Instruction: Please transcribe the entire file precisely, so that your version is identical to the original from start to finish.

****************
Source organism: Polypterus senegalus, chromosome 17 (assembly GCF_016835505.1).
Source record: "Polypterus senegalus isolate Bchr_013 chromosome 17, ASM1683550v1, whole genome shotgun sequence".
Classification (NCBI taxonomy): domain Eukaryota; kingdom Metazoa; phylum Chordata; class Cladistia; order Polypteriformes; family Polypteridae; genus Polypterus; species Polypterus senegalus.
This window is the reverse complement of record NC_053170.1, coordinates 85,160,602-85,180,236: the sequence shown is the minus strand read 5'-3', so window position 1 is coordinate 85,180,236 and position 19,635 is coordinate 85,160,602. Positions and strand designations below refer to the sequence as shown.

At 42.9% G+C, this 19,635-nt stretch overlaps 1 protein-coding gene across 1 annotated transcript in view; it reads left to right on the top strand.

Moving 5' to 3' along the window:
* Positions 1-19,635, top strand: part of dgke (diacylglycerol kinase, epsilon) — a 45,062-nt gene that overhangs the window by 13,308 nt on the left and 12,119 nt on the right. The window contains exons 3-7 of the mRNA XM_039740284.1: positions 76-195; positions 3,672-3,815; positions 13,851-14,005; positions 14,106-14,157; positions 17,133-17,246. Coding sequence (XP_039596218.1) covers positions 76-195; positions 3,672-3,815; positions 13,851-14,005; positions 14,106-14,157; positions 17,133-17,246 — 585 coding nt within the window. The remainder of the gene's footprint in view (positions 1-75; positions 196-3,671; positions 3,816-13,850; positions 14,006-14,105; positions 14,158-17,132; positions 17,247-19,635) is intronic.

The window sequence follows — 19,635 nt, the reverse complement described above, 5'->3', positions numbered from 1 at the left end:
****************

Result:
Source organism: Polypterus senegalus, chromosome 17 (assembly GCF_016835505.1).
Source record: "Polypterus senegalus isolate Bchr_013 chromosome 17, ASM1683550v1, whole genome shotgun sequence".
Classification (NCBI taxonomy): domain Eukaryota; kingdom Metazoa; phylum Chordata; class Cladistia; order Polypteriformes; family Polypteridae; genus Polypterus; species Polypterus senegalus.
This window is the reverse complement of record NC_053170.1, coordinates 85,160,602-85,180,236: the sequence shown is the minus strand read 5'-3', so window position 1 is coordinate 85,180,236 and position 19,635 is coordinate 85,160,602. Positions and strand designations below refer to the sequence as shown.

At 42.9% G+C, this 19,635-nt stretch overlaps 1 protein-coding gene across 1 annotated transcript in view; it reads left to right on the top strand.

Moving 5' to 3' along the window:
* Positions 1-19,635, top strand: part of dgke (diacylglycerol kinase, epsilon) — a 45,062-nt gene that overhangs the window by 13,308 nt on the left and 12,119 nt on the right. The window contains exons 3-7 of the mRNA XM_039740284.1: positions 76-195; positions 3,672-3,815; positions 13,851-14,005; positions 14,106-14,157; positions 17,133-17,246. Coding sequence (XP_039596218.1) covers positions 76-195; positions 3,672-3,815; positions 13,851-14,005; positions 14,106-14,157; positions 17,133-17,246 — 585 coding nt within the window. The remainder of the gene's footprint in view (positions 1-75; positions 196-3,671; positions 3,816-13,850; positions 14,006-14,105; positions 14,158-17,132; positions 17,247-19,635) is intronic.

The window sequence follows — 19,635 nt, the reverse complement described above, 5'->3', positions numbered from 1 at the left end: